Monday, May 04, 2015

No Little Time

By Melanie Rigney

When (Paul and Barnabas) arrived (in Antioch), they called the Church together and reported what God had done with them and how he had opened the door of faith to the Gentiles. Then they spent no little time with the disciples. (Acts 14:27-28)

Your friends make known, O Lord, the glorious splendor of your kingdom. (Psalm 145:12)

“If you loved me, you would rejoice that I am going to the Father; for the Father is greater than I.” (John 14:28)

Lord, help me to be conscious of and present to the importance of spending time with Your people.

Luke’s Acts of the Apostles is, as one might infer from the title, full of action. It’s almost like an action-adventure movie as the disciples go from one place to another, converting souls, encountering persecution, evangelizing again and again and again to Jews and Gentiles.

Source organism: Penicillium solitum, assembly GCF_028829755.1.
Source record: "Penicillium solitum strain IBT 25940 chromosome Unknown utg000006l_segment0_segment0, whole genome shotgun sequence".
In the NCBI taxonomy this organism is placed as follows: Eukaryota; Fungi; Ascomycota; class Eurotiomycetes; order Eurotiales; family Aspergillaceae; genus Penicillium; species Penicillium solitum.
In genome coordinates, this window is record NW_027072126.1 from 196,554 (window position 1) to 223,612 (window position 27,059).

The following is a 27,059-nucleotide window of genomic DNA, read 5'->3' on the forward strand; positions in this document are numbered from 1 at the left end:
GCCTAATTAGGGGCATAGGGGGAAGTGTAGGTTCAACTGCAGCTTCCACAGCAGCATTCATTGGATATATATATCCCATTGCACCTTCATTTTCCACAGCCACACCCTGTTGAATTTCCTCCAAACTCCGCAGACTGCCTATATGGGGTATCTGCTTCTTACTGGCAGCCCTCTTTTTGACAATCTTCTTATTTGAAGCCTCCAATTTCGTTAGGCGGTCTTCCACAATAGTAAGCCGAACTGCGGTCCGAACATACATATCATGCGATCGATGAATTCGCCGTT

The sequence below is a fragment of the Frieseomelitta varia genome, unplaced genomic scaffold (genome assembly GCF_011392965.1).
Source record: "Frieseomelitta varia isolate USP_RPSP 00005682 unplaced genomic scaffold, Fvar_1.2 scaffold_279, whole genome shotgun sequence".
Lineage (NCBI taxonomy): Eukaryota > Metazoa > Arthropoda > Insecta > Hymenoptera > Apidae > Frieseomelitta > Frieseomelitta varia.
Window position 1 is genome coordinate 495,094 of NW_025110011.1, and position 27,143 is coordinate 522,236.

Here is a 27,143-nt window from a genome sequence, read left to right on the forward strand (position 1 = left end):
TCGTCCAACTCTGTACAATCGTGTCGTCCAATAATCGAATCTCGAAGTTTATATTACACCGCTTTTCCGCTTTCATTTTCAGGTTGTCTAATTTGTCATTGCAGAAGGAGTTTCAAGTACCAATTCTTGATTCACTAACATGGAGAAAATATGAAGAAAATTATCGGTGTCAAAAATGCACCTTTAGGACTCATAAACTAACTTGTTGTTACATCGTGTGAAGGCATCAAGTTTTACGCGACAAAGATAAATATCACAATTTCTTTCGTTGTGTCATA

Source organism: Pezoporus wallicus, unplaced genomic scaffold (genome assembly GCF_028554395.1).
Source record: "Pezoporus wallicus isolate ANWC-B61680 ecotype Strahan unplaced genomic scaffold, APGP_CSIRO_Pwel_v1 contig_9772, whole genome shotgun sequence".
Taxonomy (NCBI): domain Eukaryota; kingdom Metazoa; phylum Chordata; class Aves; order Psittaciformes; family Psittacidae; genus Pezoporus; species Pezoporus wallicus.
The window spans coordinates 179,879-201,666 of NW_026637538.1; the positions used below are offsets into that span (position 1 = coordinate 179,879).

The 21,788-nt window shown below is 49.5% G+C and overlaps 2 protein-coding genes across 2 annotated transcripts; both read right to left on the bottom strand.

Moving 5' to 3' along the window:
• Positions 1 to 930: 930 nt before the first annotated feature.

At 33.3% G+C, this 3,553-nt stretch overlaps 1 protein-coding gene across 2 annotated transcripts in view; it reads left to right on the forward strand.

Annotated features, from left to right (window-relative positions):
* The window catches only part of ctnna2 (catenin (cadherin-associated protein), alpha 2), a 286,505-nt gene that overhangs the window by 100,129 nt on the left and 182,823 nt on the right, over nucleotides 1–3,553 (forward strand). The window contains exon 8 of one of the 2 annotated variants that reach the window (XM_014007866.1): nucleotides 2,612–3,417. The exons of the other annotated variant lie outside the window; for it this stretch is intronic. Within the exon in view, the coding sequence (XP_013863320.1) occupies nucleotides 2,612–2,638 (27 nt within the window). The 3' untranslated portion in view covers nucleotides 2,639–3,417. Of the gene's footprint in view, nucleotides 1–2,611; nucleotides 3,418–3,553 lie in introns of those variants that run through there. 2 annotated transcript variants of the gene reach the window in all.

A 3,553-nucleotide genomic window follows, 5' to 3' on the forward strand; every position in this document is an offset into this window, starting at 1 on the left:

Then there are the quiet moments, the ones we may read over a bit too quickly as the narrative moves on to the next great event. In today’s first reading, Paul and Barnabas are on the move for the Lord, traveling from city to city in Turkey and Greece before returning to Antioch. There, they spend “no little time” with the other disciples. Can’t you just imagine this group, sharing stories with each other, catching up on the news, inquiring about each others’ health and families? Of course there would have been some lively discussion about where this new faith was headed; the Council of Jerusalem would follow. But time also would have been spent recharging their spiritual batteries, if you will. Evangelizing is invigorating, challenging… and tiring. What a gift to again be with people who shared the same fire and beliefs, to be fed as well as to feed.
From the earliest days, this Church understood the importance of community. There’s only so much we can do for the Lord when we’re bone tired and brain dead. May we all find communities in our parishes and our ministries that replenish and fortify us as we soldier on, spreading the Good News.

Write a thank-you note to someone who is present and available when you need to recharge your spiritual battery.

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